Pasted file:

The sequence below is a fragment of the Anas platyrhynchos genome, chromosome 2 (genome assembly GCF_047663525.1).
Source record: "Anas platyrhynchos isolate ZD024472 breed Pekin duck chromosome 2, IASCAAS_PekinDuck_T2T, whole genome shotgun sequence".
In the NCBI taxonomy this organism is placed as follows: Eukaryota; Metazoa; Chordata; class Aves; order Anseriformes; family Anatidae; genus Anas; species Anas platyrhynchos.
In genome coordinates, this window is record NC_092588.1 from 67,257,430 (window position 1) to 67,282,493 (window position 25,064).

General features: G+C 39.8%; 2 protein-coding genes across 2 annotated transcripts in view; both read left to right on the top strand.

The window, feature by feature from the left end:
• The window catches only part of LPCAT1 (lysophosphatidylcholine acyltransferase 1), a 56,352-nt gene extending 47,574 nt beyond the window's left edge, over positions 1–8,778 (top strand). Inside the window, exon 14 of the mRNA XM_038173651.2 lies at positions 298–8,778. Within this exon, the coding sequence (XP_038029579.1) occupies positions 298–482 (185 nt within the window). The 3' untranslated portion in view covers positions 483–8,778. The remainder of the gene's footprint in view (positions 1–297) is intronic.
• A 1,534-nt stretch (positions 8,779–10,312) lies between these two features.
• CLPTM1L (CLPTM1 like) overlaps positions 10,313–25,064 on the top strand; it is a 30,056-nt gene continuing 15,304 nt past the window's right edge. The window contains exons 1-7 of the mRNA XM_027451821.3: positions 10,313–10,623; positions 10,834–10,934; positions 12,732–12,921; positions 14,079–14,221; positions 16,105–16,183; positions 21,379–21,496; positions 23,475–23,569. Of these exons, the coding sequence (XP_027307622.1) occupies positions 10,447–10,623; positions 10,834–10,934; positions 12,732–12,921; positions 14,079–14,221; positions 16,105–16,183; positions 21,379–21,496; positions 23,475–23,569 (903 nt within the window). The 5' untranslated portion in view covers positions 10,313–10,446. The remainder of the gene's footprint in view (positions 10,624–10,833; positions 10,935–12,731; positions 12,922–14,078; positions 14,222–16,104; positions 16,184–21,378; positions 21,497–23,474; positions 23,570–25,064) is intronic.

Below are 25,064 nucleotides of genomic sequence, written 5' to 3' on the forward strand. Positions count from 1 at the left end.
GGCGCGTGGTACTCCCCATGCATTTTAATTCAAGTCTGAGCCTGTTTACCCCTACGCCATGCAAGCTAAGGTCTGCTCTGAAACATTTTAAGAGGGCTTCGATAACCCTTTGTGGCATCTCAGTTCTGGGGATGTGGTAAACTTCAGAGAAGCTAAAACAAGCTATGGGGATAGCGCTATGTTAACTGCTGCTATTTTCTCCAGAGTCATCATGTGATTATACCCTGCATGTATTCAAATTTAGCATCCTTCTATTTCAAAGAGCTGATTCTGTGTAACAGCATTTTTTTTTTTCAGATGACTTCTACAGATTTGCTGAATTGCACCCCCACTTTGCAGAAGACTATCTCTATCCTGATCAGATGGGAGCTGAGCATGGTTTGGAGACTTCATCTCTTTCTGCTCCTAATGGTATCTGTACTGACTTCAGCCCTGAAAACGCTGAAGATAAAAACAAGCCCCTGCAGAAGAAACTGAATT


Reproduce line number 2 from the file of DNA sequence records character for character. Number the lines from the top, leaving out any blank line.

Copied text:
Source record: "Anas platyrhynchos isolate ZD024472 breed Pekin duck chromosome 2, IASCAAS_PekinDuck_T2T, whole genome shotgun sequence".